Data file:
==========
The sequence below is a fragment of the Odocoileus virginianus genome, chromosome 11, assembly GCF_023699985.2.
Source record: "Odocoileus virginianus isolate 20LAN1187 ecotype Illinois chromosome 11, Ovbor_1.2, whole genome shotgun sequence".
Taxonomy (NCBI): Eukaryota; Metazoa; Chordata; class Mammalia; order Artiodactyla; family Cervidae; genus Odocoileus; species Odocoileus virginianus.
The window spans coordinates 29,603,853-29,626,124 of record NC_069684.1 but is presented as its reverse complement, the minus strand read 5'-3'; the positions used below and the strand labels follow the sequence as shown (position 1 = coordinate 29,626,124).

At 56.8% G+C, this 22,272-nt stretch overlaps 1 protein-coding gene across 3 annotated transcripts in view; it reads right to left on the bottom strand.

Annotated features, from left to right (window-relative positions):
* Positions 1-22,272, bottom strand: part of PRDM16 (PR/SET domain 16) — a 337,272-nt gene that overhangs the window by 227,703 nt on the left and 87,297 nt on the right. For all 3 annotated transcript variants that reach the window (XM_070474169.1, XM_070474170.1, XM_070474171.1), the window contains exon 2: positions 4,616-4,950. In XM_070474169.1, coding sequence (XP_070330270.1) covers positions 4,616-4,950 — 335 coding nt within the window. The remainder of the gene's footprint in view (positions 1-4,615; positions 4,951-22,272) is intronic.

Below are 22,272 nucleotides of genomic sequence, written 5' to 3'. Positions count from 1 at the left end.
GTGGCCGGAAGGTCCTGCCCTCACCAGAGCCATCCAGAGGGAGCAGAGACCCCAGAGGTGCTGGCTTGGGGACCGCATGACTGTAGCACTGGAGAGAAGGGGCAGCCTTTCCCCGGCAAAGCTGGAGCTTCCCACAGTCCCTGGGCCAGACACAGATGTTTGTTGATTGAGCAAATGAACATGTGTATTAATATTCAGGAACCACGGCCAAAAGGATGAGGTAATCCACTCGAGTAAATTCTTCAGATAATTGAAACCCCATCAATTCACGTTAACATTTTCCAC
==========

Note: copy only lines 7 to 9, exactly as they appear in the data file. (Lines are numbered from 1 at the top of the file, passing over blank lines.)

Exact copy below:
* Positions 1-22,272, bottom strand: part of PRDM16 (PR/SET domain 16) — a 337,272-nt gene that overhangs the window by 227,703 nt on the left and 87,297 nt on the right. For all 3 annotated transcript variants that reach the window (XM_070474169.1, XM_070474170.1, XM_070474171.1), the window contains exon 2: positions 4,616-4,950. In XM_070474169.1, coding sequence (XP_070330270.1) covers positions 4,616-4,950 — 335 coding nt within the window. The remainder of the gene's footprint in view (positions 1-4,615; positions 4,951-22,272) is intronic.

Below are 22,272 nucleotides of genomic sequence, written 5' to 3'. Positions count from 1 at the left end.
GTGGCCGGAAGGTCCTGCCCTCACCAGAGCCATCCAGAGGGAGCAGAGACCCCAGAGGTGCTGGCTTGGGGACCGCATGACTGTAGCACTGGAGAGAAGGGGCAGCCTTTCCCCGGCAAAGCTGGAGCTTCCCACAGTCCCTGGGCCAGACACAGATGTTTGTTGATTGAGCAAATGAACATGTGTATTAATATTCAGGAACCACGGCCAAAAGGATGAGGTAATCCACTCGAGTAAATTCTTCAGATAATTGAAACCCCATCAATTCACGTTAACATTTTCCAC